What does a GIS do?

  1. collect, store, organize, and distribute data
    common to see data files in the 10-100 megabyte range, up to gigabytes of remote sensing data, for example…..
    USGS National Map (discover and download these data)
    USGS Earth Explorer (discover and download)
    USDA Food Environment Atlas (discover and download)
  2. allows exploration of  relationships among data layers
    “…high yield forage grass is most common on which rock types?”
    “…how does population density relate to water quality?”
  3. criteria matching
    “I need to find a place for an outdoor recreation specialist at the Forest Service that is…
    on public land
    with gentle slope
    with permeable soils (for the the privy!)
    possessing nice views of the Blue Ridge
    amongst shade trees
    and within 50 m of a canoe-able river…
    so that she can plan a campsite there.”
  4. allows scenario testing
    …if we moved the landfill, would it be farther from most domestic water wells?
    ” Would it be more visible?”
    “how about moving it to here?… or here?…”
    For example, commercially available ArcGIS extensions to test land use scenarios CommunityViz or Envision Tomorrow
  5. serves as a data handler for other analyses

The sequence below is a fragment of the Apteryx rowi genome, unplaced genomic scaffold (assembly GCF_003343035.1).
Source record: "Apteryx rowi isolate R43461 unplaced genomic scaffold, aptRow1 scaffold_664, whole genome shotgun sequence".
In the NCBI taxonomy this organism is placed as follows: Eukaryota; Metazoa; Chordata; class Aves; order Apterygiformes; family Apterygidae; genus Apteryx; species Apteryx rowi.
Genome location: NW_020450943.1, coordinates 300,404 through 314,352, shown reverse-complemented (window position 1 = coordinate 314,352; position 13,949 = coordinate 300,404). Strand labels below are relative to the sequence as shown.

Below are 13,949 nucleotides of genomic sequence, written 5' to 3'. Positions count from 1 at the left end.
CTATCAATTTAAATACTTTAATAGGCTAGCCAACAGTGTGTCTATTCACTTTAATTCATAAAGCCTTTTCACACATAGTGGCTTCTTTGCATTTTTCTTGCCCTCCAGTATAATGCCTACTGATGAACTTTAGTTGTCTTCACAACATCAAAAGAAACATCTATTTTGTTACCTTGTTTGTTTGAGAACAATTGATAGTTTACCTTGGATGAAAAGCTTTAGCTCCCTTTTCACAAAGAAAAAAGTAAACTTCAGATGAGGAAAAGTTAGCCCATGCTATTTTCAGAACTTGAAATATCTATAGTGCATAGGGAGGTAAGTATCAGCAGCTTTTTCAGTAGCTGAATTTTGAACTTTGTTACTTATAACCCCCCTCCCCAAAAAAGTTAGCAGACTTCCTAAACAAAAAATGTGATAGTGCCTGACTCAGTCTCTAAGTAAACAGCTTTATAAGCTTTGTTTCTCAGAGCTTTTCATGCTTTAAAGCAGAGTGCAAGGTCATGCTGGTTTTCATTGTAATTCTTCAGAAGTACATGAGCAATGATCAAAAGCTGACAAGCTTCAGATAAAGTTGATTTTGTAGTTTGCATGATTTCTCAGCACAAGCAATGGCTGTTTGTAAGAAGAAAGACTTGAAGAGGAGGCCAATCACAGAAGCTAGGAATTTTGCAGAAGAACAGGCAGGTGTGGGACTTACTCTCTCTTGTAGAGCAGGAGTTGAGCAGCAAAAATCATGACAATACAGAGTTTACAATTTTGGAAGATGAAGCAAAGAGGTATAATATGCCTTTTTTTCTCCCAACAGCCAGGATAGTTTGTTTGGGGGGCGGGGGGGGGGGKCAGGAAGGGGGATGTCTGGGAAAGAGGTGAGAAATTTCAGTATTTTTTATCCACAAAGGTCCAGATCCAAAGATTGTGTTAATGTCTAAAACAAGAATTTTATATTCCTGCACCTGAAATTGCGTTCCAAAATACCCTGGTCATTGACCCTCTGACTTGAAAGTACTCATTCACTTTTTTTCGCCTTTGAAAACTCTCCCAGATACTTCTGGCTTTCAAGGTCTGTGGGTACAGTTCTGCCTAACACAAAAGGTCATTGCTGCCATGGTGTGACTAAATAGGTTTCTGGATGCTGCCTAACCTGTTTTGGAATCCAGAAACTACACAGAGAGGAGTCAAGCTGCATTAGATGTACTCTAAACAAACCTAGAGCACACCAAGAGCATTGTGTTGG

e.g., passing geologic and topographic data to an erosion model of the Appalachians, or passing water quality and groundwater levels to a groundwater flow model
    these are typically written in other languages (C++, Fortran, etc) that can access the GIS.

    1. flood inundation model (GIS holds the data couples with hydrologic model, and displays results)
    2. Smoke Dispersion modeling predicts the maximum downwind distance a PM2.5 (fine particle) concentration is predicted to occur.
  6. aids visualization
    • which improves understanding and pattern recognition
    • & facilitates public participation in alternative scenarios
    • & coordinates group decision making
  7. models environmental processes and outcomes
    forward modeling – input known conditions to predict outcomes
    inverse modeling – input known outcomes or conditions to understand causes
    See for example Geostatistical modeling in ArcGIS Pro help

This page has 1000 examples (yes, one thousand). http://gisgeography.com/gis-applications-uses/